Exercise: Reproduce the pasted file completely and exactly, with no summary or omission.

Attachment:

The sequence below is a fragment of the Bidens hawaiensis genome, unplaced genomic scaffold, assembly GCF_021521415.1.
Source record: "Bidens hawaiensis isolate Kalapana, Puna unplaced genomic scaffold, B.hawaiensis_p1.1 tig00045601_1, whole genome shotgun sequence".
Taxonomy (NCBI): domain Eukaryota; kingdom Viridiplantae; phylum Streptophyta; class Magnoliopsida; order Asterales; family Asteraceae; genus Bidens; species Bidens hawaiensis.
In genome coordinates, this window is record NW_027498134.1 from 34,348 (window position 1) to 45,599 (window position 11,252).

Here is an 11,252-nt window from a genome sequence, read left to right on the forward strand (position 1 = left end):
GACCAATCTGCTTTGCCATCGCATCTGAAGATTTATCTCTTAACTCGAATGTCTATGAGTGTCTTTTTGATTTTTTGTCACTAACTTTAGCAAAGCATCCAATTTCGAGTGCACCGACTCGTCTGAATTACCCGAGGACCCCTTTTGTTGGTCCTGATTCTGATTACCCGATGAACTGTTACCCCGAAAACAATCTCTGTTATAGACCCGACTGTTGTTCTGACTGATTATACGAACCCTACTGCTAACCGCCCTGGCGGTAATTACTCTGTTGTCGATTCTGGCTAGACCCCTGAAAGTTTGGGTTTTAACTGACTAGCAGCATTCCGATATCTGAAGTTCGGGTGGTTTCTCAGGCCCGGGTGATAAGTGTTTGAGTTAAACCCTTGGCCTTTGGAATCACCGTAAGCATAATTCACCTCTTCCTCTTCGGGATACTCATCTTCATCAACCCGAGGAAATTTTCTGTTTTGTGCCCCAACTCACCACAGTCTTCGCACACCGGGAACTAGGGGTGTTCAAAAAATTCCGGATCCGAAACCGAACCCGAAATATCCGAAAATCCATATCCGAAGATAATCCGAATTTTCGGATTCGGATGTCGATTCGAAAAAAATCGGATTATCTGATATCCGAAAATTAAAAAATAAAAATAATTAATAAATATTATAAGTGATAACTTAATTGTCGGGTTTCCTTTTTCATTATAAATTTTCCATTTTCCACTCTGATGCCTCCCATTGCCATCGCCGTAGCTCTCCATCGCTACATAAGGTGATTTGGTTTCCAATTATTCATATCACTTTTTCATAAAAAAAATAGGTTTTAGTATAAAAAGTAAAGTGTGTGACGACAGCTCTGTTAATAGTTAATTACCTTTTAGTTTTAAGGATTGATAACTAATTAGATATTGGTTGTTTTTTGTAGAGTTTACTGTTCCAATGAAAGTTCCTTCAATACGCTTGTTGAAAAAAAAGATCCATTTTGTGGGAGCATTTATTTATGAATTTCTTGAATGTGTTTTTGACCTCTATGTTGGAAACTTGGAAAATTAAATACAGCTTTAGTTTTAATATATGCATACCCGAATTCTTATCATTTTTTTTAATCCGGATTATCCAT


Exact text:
The sequence below is a fragment of the Bidens hawaiensis genome, unplaced genomic scaffold, assembly GCF_021521415.1.
Source record: "Bidens hawaiensis isolate Kalapana, Puna unplaced genomic scaffold, B.hawaiensis_p1.1 tig00045601_1, whole genome shotgun sequence".
Taxonomy (NCBI): domain Eukaryota; kingdom Viridiplantae; phylum Streptophyta; class Magnoliopsida; order Asterales; family Asteraceae; genus Bidens; species Bidens hawaiensis.
In genome coordinates, this window is record NW_027498134.1 from 34,348 (window position 1) to 45,599 (window position 11,252).

Here is an 11,252-nt window from a genome sequence, read left to right on the forward strand (position 1 = left end):
GACCAATCTGCTTTGCCATCGCATCTGAAGATTTATCTCTTAACTCGAATGTCTATGAGTGTCTTTTTGATTTTTTGTCACTAACTTTAGCAAAGCATCCAATTTCGAGTGCACCGACTCGTCTGAATTACCCGAGGACCCCTTTTGTTGGTCCTGATTCTGATTACCCGATGAACTGTTACCCCGAAAACAATCTCTGTTATAGACCCGACTGTTGTTCTGACTGATTATACGAACCCTACTGCTAACCGCCCTGGCGGTAATTACTCTGTTGTCGATTCTGGCTAGACCCCTGAAAGTTTGGGTTTTAACTGACTAGCAGCATTCCGATATCTGAAGTTCGGGTGGTTTCTCAGGCCCGGGTGATAAGTGTTTGAGTTAAACCCTTGGCCTTTGGAATCACCGTAAGCATAATTCACCTCTTCCTCTTCGGGATACTCATCTTCATCAACCCGAGGAAATTTTCTGTTTTGTGCCCCAACTCACCACAGTCTTCGCACACCGGGAACTAGGGGTGTTCAAAAAATTCCGGATCCGAAACCGAACCCGAAATATCCGAAAATCCATATCCGAAGATAATCCGAATTTTCGGATTCGGATGTCGATTCGAAAAAAATCGGATTATCTGATATCCGAAAATTAAAAAATAAAAATAATTAATAAATATTATAAGTGATAACTTAATTGTCGGGTTTCCTTTTTCATTATAAATTTTCCATTTTCCACTCTGATGCCTCCCATTGCCATCGCCGTAGCTCTCCATCGCTACATAAGGTGATTTGGTTTCCAATTATTCATATCACTTTTTCATAAAAAAAATAGGTTTTAGTATAAAAAGTAAAGTGTGTGACGACAGCTCTGTTAATAGTTAATTACCTTTTAGTTTTAAGGATTGATAACTAATTAGATATTGGTTGTTTTTTGTAGAGTTTACTGTTCCAATGAAAGTTCCTTCAATACGCTTGTTGAAAAAAAAGATCCATTTTGTGGGAGCATTTATTTATGAATTTCTTGAATGTGTTTTTGACCTCTATGTTGGAAACTTGGAAAATTAAATACAGCTTTAGTTTTAATATATGCATACCCGAATTCTTATCATTTTTTTTAATCCGGATTATCCAT